POTATO: The Portable Text Annotation Tool
Jiaxin Pei | Aparna Ananthasubramaniam | Xingyao Wang | Naitian Zhou | Apostolos Dedeloudis | Jackson Sargent | David Jurgens
Proceedings of the 2022 Conference on Empirical Methods in Natural Language Processing: System Demonstrations
We present POTATO, the Portable text annotation tool, a free, fully open-sourced annotation system that 1) supports labeling many types of text and multimodal data; 2) offers easy-to-configure features to maximize the productivity of both deployers and annotators (convenient templates for common ML/NLP tasks, active learning, keypress shortcuts, keyword highlights, tooltips); and 3) supports a high degree of customization (editable UI, inserting pre-screening questions, attention and qualification tests). Experiments over two annotation tasks suggest that POTATO improves labeling speed through its specially-designed productivity features, especially for long documents and complex tasks. POTATO is available at https://github.com/davidjurgens/potato and will continue to be updated.
Condolence and Empathy in Online Communities
Naitian Zhou | David Jurgens
Proceedings of the 2020 Conference on Empirical Methods in Natural Language Processing (EMNLP)
Offering condolence is a natural reaction to hearing someone’s distress. Individuals frequently express distress in social media, where some communities can provide support. However, not all condolence is equal—trite responses offer little actual support despite their good intentions. Here, we develop computational tools to create a massive dataset of 11.4M expressions of distress and 2.8M corresponding offerings of condolence in order to examine the dynamics of condolence online. Our study reveals widespread disparity in what types of distress receive supportive condolence rather than just engagement. Building on studies from social psychology, we analyze the language of condolence and develop a new dataset for quantifying the empathy in a condolence using appraisal theory. Finally, we demonstrate that the features of condolence individuals find most helpful online differ substantially in their features from those seen in interpersonal settings.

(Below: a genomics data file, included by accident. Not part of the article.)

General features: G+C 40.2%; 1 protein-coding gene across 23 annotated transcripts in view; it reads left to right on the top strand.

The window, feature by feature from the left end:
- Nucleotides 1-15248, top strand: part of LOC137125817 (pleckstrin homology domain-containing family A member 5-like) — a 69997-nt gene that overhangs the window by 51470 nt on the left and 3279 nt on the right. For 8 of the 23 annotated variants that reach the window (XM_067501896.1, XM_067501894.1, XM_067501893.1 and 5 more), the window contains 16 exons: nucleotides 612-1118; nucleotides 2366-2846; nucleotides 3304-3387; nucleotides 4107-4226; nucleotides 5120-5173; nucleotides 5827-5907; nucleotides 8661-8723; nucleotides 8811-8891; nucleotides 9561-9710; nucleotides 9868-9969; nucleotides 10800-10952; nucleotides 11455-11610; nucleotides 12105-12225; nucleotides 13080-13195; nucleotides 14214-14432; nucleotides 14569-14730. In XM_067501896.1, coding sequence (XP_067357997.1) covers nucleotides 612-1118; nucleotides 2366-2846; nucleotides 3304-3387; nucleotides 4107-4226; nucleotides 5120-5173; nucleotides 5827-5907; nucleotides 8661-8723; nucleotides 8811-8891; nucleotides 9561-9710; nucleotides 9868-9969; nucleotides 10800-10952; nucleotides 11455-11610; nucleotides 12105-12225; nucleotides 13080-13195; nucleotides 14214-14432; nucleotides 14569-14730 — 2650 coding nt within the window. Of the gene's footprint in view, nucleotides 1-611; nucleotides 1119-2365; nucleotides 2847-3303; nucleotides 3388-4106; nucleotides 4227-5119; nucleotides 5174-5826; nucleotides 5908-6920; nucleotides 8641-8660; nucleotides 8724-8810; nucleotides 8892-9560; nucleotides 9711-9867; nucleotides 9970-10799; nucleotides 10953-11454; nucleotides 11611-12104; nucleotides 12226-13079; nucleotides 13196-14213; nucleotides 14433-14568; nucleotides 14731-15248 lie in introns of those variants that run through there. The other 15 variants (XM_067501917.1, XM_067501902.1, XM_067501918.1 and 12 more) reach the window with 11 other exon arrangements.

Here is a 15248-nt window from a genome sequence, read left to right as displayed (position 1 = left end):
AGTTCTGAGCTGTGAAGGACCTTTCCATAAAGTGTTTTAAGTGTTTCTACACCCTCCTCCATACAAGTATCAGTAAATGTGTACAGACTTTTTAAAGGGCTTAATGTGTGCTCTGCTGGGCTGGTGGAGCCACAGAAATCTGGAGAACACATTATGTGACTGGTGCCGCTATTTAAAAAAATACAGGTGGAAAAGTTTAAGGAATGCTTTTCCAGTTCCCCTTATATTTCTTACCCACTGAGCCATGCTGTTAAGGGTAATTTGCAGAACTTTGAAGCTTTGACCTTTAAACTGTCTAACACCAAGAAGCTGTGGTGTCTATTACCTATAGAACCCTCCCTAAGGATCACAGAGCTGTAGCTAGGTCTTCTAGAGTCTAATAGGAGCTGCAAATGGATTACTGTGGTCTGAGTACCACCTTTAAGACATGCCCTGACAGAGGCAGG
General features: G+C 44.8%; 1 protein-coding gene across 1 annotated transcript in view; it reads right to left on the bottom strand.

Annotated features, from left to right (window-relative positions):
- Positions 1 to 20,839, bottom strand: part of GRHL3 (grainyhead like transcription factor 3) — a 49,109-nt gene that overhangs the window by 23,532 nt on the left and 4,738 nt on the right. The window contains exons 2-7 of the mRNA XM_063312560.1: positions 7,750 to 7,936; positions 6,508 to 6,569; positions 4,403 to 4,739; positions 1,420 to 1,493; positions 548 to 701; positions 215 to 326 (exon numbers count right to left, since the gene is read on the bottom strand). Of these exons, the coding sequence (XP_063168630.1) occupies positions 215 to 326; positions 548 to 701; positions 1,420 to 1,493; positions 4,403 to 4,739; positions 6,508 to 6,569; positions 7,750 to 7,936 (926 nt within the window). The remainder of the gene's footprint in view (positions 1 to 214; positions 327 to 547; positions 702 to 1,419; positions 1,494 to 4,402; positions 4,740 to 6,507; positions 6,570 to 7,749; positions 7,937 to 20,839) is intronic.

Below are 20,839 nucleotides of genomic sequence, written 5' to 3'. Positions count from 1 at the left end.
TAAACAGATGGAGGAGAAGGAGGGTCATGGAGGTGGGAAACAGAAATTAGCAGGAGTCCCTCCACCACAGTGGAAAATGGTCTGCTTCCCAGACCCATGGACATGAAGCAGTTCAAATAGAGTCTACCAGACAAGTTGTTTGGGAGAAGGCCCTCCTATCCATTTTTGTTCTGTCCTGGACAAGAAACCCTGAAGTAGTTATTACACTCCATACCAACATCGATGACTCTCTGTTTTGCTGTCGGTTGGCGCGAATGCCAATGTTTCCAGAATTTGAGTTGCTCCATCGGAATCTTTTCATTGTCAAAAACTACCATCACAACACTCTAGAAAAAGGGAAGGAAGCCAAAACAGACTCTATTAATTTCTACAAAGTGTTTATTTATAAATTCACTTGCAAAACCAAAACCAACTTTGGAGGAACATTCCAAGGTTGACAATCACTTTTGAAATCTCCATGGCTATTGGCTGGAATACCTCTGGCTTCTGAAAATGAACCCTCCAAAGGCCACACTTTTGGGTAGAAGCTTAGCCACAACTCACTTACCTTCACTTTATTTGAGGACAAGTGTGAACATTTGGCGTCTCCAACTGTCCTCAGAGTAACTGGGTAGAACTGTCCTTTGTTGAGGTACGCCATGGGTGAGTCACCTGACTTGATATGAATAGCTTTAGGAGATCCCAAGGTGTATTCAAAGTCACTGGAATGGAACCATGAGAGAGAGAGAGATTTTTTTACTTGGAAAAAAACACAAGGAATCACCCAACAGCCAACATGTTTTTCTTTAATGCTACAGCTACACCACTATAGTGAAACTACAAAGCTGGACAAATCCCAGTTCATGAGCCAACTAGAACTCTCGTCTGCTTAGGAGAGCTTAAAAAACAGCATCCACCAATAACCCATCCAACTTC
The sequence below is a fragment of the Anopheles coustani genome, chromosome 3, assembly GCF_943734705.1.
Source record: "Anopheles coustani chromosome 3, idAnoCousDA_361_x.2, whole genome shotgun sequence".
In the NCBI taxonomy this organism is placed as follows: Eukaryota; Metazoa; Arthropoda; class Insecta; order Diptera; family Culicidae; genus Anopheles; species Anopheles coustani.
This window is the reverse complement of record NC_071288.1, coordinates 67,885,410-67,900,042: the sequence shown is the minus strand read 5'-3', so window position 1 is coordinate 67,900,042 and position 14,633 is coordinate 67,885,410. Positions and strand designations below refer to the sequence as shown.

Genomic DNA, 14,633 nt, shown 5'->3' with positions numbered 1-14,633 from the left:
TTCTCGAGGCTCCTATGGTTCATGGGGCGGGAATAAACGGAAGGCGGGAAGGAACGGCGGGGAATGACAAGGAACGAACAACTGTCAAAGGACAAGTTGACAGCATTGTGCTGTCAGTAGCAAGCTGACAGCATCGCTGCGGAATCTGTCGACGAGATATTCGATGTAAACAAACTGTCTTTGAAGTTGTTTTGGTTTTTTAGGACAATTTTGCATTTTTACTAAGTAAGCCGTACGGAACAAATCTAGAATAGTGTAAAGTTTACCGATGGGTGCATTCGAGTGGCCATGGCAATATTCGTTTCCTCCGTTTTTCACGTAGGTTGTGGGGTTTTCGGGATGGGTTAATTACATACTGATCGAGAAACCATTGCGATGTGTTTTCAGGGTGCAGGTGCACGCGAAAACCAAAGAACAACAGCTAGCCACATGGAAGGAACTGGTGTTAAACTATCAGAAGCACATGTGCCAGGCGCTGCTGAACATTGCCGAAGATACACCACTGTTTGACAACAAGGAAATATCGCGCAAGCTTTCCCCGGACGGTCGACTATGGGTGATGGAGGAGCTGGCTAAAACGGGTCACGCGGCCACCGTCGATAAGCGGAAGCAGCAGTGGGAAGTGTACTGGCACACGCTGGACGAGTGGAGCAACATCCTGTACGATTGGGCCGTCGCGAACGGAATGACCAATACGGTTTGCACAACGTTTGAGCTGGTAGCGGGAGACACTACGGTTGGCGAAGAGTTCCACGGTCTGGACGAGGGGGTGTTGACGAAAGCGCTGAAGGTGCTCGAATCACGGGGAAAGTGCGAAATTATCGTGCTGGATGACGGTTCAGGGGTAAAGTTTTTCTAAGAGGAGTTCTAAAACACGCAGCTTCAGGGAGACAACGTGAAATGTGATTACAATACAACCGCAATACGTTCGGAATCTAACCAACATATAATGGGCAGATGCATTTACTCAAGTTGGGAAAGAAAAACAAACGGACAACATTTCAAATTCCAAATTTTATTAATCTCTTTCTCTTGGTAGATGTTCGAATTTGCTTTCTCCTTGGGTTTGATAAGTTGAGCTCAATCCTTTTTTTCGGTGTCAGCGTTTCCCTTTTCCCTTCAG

- David Jurgens 2
- Jiaxin Pei 1
- Aparna Ananthasubramaniam 1
- Xingyao Wang 1
- Apostolos Dedeloudis 1
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